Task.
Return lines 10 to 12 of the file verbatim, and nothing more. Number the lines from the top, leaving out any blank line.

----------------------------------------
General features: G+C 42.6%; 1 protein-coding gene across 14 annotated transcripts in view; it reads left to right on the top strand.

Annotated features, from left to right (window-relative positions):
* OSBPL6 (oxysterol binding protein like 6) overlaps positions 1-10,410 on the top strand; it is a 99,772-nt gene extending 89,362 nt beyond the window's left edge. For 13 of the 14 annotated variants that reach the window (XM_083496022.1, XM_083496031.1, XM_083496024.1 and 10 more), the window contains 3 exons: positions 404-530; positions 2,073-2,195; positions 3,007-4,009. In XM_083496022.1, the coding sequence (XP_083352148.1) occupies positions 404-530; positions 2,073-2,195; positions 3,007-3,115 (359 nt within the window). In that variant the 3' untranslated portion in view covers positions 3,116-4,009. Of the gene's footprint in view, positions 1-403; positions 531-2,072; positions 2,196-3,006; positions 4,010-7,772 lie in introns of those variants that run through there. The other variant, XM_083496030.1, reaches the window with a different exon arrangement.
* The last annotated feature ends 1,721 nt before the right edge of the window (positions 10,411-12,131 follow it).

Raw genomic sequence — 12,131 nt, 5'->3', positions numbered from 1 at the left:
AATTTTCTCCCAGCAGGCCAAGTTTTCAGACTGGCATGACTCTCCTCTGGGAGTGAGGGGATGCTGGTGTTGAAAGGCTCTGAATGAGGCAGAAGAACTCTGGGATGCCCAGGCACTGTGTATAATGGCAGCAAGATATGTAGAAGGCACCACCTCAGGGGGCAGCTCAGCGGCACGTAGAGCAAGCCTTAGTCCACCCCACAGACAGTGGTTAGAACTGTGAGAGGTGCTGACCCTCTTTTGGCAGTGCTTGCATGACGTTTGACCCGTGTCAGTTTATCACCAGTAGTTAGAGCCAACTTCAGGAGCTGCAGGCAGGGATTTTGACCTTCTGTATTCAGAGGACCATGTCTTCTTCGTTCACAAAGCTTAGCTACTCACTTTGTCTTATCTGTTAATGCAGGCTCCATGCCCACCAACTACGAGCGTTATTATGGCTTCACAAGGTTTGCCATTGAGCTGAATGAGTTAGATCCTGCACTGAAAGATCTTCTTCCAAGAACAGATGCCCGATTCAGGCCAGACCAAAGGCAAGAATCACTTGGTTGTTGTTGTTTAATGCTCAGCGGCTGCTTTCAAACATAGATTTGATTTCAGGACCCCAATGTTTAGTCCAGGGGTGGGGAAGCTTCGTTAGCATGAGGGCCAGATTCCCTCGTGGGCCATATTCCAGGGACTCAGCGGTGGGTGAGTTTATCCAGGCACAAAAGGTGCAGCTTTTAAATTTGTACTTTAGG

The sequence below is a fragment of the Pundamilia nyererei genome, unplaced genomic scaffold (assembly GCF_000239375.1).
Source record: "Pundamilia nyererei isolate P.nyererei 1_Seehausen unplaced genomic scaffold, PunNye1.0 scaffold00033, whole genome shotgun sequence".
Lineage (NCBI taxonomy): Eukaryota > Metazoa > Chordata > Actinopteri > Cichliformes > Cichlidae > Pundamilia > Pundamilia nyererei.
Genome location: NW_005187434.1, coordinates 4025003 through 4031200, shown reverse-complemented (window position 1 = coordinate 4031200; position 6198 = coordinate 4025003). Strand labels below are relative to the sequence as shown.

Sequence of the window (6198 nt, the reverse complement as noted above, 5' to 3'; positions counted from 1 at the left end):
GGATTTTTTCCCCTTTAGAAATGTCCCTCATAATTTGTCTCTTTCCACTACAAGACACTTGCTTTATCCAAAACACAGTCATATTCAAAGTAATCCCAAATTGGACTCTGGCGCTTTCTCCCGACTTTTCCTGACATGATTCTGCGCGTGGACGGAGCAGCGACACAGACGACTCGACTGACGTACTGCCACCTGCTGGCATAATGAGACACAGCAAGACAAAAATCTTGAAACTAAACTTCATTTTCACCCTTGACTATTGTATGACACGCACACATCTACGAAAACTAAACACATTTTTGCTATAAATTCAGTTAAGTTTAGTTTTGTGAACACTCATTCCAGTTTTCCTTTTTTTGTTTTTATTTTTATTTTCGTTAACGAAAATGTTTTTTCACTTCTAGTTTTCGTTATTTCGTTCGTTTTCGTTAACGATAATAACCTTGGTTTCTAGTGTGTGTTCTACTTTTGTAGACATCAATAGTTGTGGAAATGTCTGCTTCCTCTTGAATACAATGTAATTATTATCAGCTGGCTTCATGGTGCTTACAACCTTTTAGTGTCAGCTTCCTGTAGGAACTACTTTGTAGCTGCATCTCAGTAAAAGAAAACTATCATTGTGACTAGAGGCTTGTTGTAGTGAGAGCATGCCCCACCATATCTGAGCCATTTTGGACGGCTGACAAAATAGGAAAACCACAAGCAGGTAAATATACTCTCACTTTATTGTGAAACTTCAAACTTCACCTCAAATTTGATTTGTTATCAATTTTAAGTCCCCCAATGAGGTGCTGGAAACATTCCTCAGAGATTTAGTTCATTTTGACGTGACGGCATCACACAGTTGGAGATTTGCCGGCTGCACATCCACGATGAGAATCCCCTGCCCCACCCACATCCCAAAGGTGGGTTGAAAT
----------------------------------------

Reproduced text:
Genome location: NW_005187434.1, coordinates 4025003 through 4031200, shown reverse-complemented (window position 1 = coordinate 4031200; position 6198 = coordinate 4025003). Strand labels below are relative to the sequence as shown.

Sequence of the window (6198 nt, the reverse complement as noted above, 5' to 3'; positions counted from 1 at the left end):
GGATTTTTTCCCCTTTAGAAATGTCCCTCATAATTTGTCTCTTTCCACTACAAGACACTTGCTTTATCCAAAACACAGTCATATTCAAAGTAATCCCAAATTGGACTCTGGCGCTTTCTCCCGACTTTTCCTGACATGATTCTGCGCGTGGACGGAGCAGCGACACAGACGACTCGACTGACGTACTGCCACCTGCTGGCATAATGAGACACAGCAAGACAAAAATCTTGAAACTAAACTTCATTTTCACCCTTGACTATTGTATGACACGCACACATCTACGAAAACTAAACACATTTTTGCTATAAATTCAGTTAAGTTTAGTTTTGTGAACACTCATTCCAGTTTTCCTTTTTTTGTTTTTATTTTTATTTTCGTTAACGAAAATGTTTTTTCACTTCTAGTTTTCGTTATTTCGTTCGTTTTCGTTAACGATAATAACCTTGGTTTCTAGTGTGTGTTCTACTTTTGTAGACATCAATAGTTGTGGAAATGTCTGCTTCCTCTTGAATACAATGTAATTATTATCAGCTGGCTTCATGGTGCTTACAACCTTTTAGTGTCAGCTTCCTGTAGGAACTACTTTGTAGCTGCATCTCAGTAAAAGAAAACTATCATTGTGACTAGAGGCTTGTTGTAGTGAGAGCATGCCCCACCATATCTGAGCCATTTTGGACGGCTGACAAAATAGGAAAACCACAAGCAGGTAAATATACTCTCACTTTATTGTGAAACTTCAAACTTCACCTCAAATTTGATTTGTTATCAATTTTAAGTCCCCCAATGAGGTGCTGGAAACATTCCTCAGAGATTTAGTTCATTTTGACGTGACGGCATCACACAGTTGGAGATTTGCCGGCTGCACATCCACGATGAGAATCCCCTGCCCCACCCACATCCCAAAGGTGGGTTGAAAT